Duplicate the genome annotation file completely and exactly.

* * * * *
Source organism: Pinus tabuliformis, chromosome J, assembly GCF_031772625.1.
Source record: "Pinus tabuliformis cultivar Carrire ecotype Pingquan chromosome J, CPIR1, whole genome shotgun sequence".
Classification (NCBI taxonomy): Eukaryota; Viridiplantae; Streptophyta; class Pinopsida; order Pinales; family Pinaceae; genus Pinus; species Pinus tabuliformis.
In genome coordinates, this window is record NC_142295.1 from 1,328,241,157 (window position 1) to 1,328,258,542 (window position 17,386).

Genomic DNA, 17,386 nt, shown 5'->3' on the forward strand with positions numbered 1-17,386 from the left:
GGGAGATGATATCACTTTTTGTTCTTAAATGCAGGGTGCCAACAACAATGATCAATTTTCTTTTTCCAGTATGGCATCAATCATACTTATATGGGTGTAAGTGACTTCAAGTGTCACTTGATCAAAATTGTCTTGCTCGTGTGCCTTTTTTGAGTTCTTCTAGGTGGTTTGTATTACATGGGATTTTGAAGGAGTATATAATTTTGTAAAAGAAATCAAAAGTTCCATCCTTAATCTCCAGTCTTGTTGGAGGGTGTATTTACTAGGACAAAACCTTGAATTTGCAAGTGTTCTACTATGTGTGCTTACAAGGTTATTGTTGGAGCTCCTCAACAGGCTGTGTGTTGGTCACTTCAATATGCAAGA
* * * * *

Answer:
Source organism: Pinus tabuliformis, chromosome J, assembly GCF_031772625.1.
Source record: "Pinus tabuliformis cultivar Carrire ecotype Pingquan chromosome J, CPIR1, whole genome shotgun sequence".
Classification (NCBI taxonomy): Eukaryota; Viridiplantae; Streptophyta; class Pinopsida; order Pinales; family Pinaceae; genus Pinus; species Pinus tabuliformis.
In genome coordinates, this window is record NC_142295.1 from 1,328,241,157 (window position 1) to 1,328,258,542 (window position 17,386).

Genomic DNA, 17,386 nt, shown 5'->3' on the forward strand with positions numbered 1-17,386 from the left:
GGGAGATGATATCACTTTTTGTTCTTAAATGCAGGGTGCCAACAACAATGATCAATTTTCTTTTTCCAGTATGGCATCAATCATACTTATATGGGTGTAAGTGACTTCAAGTGTCACTTGATCAAAATTGTCTTGCTCGTGTGCCTTTTTTGAGTTCTTCTAGGTGGTTTGTATTACATGGGATTTTGAAGGAGTATATAATTTTGTAAAAGAAATCAAAAGTTCCATCCTTAATCTCCAGTCTTGTTGGAGGGTGTATTTACTAGGACAAAACCTTGAATTTGCAAGTGTTCTACTATGTGTGCTTACAAGGTTATTGTTGGAGCTCCTCAACAGGCTGTGTGTTGGTCACTTCAATATGCAAGA